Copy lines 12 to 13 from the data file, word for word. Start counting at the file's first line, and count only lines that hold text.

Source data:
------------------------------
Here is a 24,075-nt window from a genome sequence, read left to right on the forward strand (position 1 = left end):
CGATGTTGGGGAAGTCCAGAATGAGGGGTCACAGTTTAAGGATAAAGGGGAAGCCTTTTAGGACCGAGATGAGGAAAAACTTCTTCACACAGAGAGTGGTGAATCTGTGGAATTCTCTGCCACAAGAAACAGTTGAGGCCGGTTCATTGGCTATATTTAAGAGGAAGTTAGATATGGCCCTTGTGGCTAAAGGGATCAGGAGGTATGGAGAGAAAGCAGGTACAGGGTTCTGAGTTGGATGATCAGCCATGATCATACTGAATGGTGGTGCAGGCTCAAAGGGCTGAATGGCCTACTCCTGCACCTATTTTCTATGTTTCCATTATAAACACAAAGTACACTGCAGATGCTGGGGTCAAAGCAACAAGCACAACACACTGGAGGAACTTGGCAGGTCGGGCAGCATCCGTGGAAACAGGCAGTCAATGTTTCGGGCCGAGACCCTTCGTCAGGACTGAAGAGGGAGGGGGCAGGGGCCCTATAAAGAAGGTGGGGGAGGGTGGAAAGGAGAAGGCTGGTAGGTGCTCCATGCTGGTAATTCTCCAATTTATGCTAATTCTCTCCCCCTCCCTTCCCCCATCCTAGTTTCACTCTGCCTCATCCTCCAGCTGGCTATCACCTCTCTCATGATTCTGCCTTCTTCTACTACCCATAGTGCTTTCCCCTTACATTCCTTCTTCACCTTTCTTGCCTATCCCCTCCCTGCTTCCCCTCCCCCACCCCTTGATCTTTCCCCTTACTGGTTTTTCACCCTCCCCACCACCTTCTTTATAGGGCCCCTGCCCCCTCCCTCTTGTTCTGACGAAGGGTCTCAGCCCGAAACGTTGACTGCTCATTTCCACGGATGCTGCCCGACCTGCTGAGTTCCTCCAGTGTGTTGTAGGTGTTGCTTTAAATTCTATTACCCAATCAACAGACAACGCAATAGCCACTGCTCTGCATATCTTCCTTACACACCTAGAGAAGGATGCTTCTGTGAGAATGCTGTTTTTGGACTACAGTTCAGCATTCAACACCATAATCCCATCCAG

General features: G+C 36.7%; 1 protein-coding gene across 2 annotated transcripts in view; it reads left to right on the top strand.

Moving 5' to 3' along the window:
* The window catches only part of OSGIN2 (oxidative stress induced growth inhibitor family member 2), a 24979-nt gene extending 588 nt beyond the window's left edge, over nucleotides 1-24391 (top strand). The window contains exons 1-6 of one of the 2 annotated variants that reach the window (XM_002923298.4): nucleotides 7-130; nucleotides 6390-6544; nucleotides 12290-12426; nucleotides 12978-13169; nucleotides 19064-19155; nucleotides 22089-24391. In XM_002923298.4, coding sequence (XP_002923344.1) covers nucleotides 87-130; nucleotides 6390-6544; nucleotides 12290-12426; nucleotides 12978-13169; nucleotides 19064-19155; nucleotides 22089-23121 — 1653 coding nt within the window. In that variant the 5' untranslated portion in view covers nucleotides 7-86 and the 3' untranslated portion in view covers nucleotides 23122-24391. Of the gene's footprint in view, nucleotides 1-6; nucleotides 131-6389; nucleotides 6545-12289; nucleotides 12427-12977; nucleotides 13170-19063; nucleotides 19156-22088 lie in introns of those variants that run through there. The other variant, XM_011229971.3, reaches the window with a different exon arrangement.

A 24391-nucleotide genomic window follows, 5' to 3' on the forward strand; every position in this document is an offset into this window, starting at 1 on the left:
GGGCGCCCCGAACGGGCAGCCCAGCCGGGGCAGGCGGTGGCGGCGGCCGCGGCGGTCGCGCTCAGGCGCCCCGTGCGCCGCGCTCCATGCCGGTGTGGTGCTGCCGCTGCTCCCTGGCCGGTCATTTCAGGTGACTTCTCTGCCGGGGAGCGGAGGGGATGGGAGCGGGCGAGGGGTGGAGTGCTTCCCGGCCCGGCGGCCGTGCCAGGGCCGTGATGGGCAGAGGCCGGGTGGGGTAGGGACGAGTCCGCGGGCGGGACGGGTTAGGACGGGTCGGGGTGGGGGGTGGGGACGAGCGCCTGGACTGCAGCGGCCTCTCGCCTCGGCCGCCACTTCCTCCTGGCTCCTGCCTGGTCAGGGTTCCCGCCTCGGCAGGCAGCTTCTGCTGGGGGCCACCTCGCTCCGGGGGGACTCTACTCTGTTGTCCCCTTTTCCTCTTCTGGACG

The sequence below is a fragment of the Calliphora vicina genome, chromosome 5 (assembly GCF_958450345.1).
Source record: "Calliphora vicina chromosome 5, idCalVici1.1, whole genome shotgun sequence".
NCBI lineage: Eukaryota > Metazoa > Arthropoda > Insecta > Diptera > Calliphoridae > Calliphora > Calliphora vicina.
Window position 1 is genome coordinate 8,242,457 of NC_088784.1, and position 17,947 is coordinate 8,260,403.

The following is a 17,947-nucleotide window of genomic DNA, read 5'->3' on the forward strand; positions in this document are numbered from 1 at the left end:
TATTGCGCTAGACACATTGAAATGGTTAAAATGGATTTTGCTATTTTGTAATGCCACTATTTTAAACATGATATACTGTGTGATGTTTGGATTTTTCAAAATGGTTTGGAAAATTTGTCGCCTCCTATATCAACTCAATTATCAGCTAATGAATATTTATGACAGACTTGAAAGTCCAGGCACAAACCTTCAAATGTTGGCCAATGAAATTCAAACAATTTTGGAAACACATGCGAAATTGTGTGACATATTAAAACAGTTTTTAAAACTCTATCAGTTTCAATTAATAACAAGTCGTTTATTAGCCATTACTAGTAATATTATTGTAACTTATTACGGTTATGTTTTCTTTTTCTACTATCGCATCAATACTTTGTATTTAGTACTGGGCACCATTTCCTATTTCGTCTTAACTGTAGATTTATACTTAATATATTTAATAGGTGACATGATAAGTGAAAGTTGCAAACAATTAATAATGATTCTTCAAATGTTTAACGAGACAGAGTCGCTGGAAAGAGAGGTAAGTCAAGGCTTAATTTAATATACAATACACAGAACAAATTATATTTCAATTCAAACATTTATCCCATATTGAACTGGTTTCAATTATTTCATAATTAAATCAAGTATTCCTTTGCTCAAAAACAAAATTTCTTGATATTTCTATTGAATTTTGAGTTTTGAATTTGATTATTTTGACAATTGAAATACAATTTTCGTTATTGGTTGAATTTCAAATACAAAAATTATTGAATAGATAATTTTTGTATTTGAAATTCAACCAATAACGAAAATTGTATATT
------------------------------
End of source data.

The following is a 17,947-nucleotide window of genomic DNA, read 5'->3' on the forward strand; positions in this document are numbered from 1 at the left end:
TATTGCGCTAGACACATTGAAATGGTTAAAATGGATTTTGCTATTTTGTAATGCCACTATTTTAAACATGATATACTGTGTGATGTTTGGATTTTTCAAAATGGTTTGGAAAATTTGTCGCCTCCTATATCAACTCAATTATCAGCTAATGAATATTTATGACAGACTTGAAAGTCCAGGCACAAACCTTCAAATGTTGGCCAATGAAATTCAAACAATTTTGGAAACACATGCGAAATTGTGTGACATATTAAAACAGTTTTTAAAACTCTATCAGTTTCAATTAATAACAAGTCGTTTATTAGCCATTACTAGTAATATTATTGTAACTTATTACGGTTATGTTTTCTTTTTCTACTATCGCATCAATACTTTGTATTTAGTACTGGGCACCATTTCCTATTTCGTCTTAACTGTAGATTTATACTTAATATATTTAATAGGTGACATGATAAGTGAAAGTTGCAAACAATTAATAATGATTCTTCAAATGTTTAACGAGACAGAGTCGCTGGAAAGAGAGGTAAGTCAAGGCTTAATTTAATATACAATACACAGAACAAATTATATTTCAATTCAAACATTTATCCCATATTGAACTGGTTTCAATTATTTCATAATTAAATCAAGTATTCCTTTGCTCAAAAACAAAATTTCTTGATATTTCTATTGAATTTTGAGTTTTGAATTTGATTATTTTGACAATTGAAATACAATTTTCGTTATTGGTTGAATTTCAAATACAAAAATTATTGAATAGATAATTTTTGTATTTGAAATTCAACCAATAACGAAAATTGTATATT